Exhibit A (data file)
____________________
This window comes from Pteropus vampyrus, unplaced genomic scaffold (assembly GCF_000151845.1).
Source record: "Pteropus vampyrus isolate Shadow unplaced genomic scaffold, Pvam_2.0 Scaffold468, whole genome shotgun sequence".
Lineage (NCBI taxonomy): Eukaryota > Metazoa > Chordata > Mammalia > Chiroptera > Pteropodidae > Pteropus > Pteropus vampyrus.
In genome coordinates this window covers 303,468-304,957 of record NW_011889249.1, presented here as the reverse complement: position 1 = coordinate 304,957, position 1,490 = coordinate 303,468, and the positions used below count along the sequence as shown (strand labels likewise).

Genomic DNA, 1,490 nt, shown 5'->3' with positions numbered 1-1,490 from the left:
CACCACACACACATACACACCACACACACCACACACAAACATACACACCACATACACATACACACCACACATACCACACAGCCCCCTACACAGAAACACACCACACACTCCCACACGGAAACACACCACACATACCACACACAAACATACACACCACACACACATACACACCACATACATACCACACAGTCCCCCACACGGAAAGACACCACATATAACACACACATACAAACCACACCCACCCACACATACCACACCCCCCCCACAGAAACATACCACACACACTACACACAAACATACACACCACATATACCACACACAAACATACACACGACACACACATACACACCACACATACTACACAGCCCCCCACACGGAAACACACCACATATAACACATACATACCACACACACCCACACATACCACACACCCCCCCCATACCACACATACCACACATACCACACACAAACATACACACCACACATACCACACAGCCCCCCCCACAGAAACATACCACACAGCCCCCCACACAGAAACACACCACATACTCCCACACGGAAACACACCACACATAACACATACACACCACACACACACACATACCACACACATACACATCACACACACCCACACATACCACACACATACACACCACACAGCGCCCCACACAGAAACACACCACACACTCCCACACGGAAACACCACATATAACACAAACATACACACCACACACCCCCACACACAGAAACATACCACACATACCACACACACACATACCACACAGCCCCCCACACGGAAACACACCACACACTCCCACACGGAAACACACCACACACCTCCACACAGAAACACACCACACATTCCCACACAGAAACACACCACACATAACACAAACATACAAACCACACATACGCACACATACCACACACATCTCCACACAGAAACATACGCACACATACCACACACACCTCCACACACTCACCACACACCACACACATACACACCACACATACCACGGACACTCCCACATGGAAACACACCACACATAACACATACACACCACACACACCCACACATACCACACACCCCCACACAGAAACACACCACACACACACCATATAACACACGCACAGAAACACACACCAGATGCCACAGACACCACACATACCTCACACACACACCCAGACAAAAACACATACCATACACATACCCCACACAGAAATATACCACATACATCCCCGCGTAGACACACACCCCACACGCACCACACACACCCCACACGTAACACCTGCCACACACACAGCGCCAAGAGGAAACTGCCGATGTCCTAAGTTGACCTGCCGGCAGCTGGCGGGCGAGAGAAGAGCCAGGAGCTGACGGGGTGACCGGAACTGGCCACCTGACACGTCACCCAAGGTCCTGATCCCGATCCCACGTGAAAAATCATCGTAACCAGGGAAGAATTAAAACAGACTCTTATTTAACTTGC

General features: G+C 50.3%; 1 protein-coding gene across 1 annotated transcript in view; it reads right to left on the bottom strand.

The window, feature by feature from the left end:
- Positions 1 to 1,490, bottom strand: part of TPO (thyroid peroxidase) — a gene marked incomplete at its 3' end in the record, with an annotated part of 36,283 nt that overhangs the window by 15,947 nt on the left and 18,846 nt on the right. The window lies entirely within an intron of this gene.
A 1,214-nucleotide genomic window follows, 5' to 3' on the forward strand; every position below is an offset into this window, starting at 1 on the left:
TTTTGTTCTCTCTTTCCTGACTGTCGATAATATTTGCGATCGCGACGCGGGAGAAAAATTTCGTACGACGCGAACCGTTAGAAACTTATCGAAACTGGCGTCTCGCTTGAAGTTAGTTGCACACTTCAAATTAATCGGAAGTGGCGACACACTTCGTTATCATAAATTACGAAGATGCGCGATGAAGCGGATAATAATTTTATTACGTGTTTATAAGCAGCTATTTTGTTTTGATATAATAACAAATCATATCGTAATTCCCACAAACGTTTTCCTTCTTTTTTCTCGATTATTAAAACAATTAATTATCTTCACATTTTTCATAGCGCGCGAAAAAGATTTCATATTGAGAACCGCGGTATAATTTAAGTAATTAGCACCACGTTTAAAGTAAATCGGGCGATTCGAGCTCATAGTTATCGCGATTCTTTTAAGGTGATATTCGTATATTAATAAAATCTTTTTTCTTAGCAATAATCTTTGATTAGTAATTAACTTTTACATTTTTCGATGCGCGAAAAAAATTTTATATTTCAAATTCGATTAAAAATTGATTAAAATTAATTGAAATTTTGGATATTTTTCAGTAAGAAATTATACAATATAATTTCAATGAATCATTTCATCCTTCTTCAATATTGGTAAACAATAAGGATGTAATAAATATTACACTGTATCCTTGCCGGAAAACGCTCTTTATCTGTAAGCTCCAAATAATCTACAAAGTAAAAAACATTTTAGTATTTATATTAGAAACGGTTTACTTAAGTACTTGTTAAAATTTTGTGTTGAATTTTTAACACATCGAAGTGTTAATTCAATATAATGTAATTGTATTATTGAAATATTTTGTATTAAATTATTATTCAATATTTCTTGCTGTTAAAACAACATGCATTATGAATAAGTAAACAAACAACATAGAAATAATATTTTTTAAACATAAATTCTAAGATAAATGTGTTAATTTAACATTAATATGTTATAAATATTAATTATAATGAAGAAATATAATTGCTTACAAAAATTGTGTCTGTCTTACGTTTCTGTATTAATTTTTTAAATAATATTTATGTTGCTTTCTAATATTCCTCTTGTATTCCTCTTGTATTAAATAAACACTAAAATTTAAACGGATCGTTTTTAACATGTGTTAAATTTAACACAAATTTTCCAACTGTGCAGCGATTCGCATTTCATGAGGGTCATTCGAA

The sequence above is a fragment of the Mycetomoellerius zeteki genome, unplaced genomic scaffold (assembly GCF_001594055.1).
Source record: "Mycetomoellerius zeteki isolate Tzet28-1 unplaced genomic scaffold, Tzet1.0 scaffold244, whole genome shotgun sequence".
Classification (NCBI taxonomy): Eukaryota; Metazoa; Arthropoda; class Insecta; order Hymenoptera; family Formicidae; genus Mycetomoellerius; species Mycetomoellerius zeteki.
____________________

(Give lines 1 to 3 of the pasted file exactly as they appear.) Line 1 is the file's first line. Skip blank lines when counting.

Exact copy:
This window comes from Pteropus vampyrus, unplaced genomic scaffold (assembly GCF_000151845.1).
Source record: "Pteropus vampyrus isolate Shadow unplaced genomic scaffold, Pvam_2.0 Scaffold468, whole genome shotgun sequence".
Lineage (NCBI taxonomy): Eukaryota > Metazoa > Chordata > Mammalia > Chiroptera > Pteropodidae > Pteropus > Pteropus vampyrus.